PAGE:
The Love Shack

This post is long overdue. You see, friends, I have been working on a Secret Project of Joy (in addition to conspiring to send my daughter away to military camp, aka Preschool). My Secret Project of Joy is transforming our garage guest room, the “Love Shack” as we like to call it, into a place I can actually work.

The first step was covering up the orange paint.

I am anything but a designer. Like most people, I enjoy being surrounded by beauty. When I get tired of standing in front of the mirror, I am left to find beauty in my environment. Husband and I picked out this great tile to go in the Love Shack, a terra cotta with blue designs on it (click here to see it up close). (By the way, I don’t recommend this tile unless you enjoy scraping bar codes off the floor. Some genius decided to put the bar codes on the TOP of each tile. As we are a lazy/busy family, there are still tiles with bar codes on them. In fact, the only ones without bar codes are a gift of my mother’s hard work. Thanks, Mom.)

As I was saying…I tried to match the terra cotta tile. And do an accent wall. Thankfully, I can’t find any photos of the old Love Shack, because although people were nice enough about it, it was Ugly. A few months ago I went out there to write, and as I sat on the bed, looking around (not writing), I couldn’t help but notice the pleasing sandy color I’d chosen was orange. Orange!

So on Mother’s Day, I painted the heck out of those walls, to a nice soft Informal Ivory. Now it’s Very Boring, which is better than orange, and I can always kick up the color a bit with the trim. And paint some poems on the walls, maybe some birds and stars. It’s MY ROOM. Yeah, guests sometimes sleep in it, so I don’t want to put anything disturbing on the walls, like these prints we got to enjoy when staying in a hotel room in Nasca, Peru:

Sweet dreams!

Don't let the bed bugs (er, horses) bite!

We weren’t sure which one we liked more, but we think the execution scene really sets the mood for peaceful slumber.

It’s clean and cozy, there’s a full bathroom, and even better: I can get work done in there. I’ve got lots of plans for the room, and the only challenge to my writing will be that I need to sit still and write, not putter about fixing up the place. In the meantime, it’s  a workable writer’s studio. I like to call it my “sink paceuary” (taken from “peace sanctuary” when I was doing the Hypnobirthing CD – don’t laugh).

Finally moved my story board from the bedroom wall to the Love Shack.

“All I could do was to offer you an opinion upon one minor point — a woman must have money and a room of her own if she is to write fiction,” Virginia Woolf so famously said. Actually, I’d forgotten about the money part until I looked it up, and I now wish I had left the quote to memory. Anyway. I at least have the room of my own. It’s enough.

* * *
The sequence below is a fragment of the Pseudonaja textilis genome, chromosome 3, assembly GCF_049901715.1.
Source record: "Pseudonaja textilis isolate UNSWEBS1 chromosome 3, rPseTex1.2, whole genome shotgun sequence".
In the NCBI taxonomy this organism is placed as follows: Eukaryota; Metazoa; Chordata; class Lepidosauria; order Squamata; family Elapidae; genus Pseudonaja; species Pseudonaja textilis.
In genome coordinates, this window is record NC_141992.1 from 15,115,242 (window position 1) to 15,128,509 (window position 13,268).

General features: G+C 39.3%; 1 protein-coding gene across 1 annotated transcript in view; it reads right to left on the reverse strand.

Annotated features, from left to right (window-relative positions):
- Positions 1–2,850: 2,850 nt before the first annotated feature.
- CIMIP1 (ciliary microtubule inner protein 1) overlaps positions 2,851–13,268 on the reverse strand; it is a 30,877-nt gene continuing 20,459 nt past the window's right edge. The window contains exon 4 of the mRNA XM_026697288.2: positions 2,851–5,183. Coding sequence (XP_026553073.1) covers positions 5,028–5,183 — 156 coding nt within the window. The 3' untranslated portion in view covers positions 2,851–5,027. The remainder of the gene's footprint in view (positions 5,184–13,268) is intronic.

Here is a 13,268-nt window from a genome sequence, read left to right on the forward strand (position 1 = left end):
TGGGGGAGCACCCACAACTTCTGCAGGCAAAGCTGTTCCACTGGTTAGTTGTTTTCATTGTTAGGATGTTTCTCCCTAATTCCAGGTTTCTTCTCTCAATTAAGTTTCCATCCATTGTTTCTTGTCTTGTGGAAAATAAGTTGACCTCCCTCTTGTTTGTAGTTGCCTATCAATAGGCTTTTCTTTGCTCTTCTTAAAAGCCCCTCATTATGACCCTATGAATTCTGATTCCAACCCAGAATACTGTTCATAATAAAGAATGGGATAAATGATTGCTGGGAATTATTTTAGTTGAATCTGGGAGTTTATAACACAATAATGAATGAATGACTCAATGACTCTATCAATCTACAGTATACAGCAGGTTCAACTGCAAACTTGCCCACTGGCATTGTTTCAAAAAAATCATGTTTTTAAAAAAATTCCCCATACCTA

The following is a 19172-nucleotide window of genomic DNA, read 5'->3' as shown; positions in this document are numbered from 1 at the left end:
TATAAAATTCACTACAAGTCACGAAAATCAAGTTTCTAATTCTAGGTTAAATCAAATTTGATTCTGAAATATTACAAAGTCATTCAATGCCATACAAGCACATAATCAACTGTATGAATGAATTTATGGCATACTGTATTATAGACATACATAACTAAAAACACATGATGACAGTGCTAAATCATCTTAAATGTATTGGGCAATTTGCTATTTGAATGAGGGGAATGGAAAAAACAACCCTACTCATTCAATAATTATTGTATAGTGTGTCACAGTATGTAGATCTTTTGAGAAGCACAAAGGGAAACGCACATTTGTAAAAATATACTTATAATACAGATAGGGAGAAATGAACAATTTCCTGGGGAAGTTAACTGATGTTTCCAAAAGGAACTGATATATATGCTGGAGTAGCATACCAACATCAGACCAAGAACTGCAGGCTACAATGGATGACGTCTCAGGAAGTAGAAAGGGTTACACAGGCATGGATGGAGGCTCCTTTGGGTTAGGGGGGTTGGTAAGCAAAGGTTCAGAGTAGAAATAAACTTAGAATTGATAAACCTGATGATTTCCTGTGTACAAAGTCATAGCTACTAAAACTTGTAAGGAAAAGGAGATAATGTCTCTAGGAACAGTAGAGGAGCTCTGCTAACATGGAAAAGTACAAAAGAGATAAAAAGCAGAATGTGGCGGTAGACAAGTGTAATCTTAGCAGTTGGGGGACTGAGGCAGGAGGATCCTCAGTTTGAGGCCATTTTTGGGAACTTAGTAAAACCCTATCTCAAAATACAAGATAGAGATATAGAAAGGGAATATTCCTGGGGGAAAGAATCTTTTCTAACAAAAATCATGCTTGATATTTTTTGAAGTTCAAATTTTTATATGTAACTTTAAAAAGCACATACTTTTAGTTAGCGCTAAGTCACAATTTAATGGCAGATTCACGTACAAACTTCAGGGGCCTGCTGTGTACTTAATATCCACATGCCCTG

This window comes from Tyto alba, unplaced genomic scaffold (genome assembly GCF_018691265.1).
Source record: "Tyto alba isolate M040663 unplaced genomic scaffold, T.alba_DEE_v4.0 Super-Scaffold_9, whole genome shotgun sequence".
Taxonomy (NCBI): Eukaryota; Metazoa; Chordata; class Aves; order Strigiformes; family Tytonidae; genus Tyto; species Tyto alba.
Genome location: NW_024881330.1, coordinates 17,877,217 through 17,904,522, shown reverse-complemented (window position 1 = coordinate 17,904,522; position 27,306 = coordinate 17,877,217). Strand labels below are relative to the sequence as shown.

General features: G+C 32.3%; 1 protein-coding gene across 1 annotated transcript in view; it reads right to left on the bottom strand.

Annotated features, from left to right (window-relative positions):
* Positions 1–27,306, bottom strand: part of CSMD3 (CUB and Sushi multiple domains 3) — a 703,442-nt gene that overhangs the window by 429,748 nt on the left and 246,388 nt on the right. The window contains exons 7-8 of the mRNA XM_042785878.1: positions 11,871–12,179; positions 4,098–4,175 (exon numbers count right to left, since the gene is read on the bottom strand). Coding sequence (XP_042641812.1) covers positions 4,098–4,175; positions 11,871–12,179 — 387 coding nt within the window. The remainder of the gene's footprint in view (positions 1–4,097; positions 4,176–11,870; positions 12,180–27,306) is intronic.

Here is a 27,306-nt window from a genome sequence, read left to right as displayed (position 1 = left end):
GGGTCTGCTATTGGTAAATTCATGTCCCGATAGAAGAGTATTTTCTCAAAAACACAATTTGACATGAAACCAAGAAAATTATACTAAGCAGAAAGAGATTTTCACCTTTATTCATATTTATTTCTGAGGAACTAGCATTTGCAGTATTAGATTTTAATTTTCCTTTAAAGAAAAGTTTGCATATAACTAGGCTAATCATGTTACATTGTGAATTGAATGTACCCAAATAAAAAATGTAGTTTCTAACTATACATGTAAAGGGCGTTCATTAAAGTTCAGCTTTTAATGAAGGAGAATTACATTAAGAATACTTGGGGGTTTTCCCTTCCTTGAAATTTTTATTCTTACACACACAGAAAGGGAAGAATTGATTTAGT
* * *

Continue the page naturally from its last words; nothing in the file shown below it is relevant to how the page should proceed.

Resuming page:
ETA: I was inspired to write about the Love Shack after doing Erin Bow’s interview. Her fantastic digs (located in a pole dancing studio!) make the Love Shack look tame by comparison.

NiFtY Author: Mike Orenduff

Joining us today is NiFtY (Not Famous…Yet) author Mike Orenduff, creator of the Pot Thief mystery series. His first book, The Pot Thief Who Studied Pythagoras, won the Epic eBook Award for 2010, and The Pot Thief Who Studied Ptolemy is up for the award this year…we’ll know soon if it wins!

BH: What’s your one-paragraph pitch for the latest novel in your Pot Thief mystery series, The Pot Thief Who Studied Escoffier?

MO:  Against his better judgment, Hubie agrees to design, throw, and fire chargers for a soon-to-open Austrian restaurant in Santa Fe. The $20,000 fee probably had something to do with his decision. But when one of the workers winds up dead in the back of Hubie’s old Bronco, he wants to take his edelweiss design home and not come back. His entry into the high stakes game of upscale dining turns even more dangerous when the coroner discovers that the poison that killed the cook was one of Hubie’s glazing compounds.

BH: When you wrote the first novel, The Pot Thief Who Studied Pythagoras, did you plan to create a series mystery?

MO: Yes. Mystery readers love series. I know because I’m a fan myself, and there is nothing worse than finding a mystery you love then discovering there are no more books from that author to read.

BH: I agree! Do you have a “series bible,” or some sort of record of facts so that you can keep details straight among (and within) the different novels?

MO: I do, and it comes in handy. I had Hubie twenty pounds heavier in Escoffier than he was in Pythagoras until I looked in the “bible” and saw my mistake. If I hadn’t caught it, maybe I could have just claimed he gained weight?

BH: Hubert Schuze is a thief, but he is also the protagonist, so you want the reader to like him and maybe even identify with him. How did you go about making him into a sympathetic character?